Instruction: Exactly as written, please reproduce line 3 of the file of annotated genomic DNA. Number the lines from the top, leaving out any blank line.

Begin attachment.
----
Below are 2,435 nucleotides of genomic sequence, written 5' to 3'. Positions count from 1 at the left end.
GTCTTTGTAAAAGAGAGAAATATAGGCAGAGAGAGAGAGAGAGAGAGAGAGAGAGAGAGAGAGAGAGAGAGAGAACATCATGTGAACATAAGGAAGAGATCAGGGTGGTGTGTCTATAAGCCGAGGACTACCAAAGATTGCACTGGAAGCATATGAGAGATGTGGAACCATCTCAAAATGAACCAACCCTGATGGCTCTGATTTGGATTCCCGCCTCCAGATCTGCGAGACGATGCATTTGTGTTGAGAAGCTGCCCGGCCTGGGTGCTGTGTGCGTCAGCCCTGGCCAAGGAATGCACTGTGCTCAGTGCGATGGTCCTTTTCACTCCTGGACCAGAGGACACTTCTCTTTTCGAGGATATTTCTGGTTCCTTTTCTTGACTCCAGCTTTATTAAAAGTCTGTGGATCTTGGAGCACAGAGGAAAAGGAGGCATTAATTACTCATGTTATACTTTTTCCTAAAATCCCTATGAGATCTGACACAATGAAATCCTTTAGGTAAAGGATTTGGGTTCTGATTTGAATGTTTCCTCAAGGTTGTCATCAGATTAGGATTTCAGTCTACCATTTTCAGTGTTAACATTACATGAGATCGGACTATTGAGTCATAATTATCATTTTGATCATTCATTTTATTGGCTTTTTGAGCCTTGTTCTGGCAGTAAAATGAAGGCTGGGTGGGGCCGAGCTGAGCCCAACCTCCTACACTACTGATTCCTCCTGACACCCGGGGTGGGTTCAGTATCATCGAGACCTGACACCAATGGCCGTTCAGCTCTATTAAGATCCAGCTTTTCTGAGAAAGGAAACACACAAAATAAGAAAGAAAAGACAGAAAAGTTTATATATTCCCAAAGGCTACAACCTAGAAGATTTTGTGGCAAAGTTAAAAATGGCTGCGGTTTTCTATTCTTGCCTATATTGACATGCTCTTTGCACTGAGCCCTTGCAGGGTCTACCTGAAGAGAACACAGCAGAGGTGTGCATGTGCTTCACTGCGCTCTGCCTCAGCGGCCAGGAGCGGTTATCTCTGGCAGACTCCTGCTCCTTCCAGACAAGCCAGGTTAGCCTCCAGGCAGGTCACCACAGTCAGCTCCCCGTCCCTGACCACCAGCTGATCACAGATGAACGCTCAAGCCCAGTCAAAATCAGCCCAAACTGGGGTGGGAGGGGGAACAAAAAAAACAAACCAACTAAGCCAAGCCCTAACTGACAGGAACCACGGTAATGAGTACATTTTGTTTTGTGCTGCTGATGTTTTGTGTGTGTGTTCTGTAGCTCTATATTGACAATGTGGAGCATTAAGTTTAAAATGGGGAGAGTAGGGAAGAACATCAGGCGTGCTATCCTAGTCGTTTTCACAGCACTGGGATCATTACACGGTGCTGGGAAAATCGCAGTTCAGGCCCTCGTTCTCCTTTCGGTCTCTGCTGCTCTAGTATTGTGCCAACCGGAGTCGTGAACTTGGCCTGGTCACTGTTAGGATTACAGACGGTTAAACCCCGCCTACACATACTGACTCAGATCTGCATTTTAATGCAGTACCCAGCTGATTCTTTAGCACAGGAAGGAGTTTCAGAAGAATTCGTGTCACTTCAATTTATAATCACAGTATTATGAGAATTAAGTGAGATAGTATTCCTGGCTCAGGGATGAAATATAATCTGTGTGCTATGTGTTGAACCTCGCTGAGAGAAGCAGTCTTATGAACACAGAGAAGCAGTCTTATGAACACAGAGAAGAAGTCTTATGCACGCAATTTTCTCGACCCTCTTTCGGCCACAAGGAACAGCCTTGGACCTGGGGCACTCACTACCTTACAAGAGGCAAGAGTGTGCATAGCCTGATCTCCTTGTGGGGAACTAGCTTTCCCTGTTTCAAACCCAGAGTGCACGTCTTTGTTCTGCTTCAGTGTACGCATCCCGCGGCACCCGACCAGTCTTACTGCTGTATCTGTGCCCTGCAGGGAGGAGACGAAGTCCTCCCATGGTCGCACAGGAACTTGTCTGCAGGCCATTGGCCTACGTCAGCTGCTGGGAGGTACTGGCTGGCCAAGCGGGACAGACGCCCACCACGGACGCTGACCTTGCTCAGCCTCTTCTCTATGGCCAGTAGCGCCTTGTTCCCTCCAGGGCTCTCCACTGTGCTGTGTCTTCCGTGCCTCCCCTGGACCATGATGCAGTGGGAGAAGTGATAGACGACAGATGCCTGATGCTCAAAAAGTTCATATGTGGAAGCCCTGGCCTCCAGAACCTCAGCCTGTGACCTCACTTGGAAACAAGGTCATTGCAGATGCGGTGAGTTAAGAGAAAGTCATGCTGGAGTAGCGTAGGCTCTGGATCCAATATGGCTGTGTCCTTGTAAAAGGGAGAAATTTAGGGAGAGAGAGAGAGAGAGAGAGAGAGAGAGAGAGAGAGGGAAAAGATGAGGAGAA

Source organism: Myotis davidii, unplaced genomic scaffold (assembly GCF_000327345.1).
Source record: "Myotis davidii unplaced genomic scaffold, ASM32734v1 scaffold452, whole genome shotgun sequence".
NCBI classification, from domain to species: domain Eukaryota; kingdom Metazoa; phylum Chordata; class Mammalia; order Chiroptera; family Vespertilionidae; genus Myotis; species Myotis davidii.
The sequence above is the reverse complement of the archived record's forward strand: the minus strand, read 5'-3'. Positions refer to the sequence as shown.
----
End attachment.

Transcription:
Source organism: Myotis davidii, unplaced genomic scaffold (assembly GCF_000327345.1).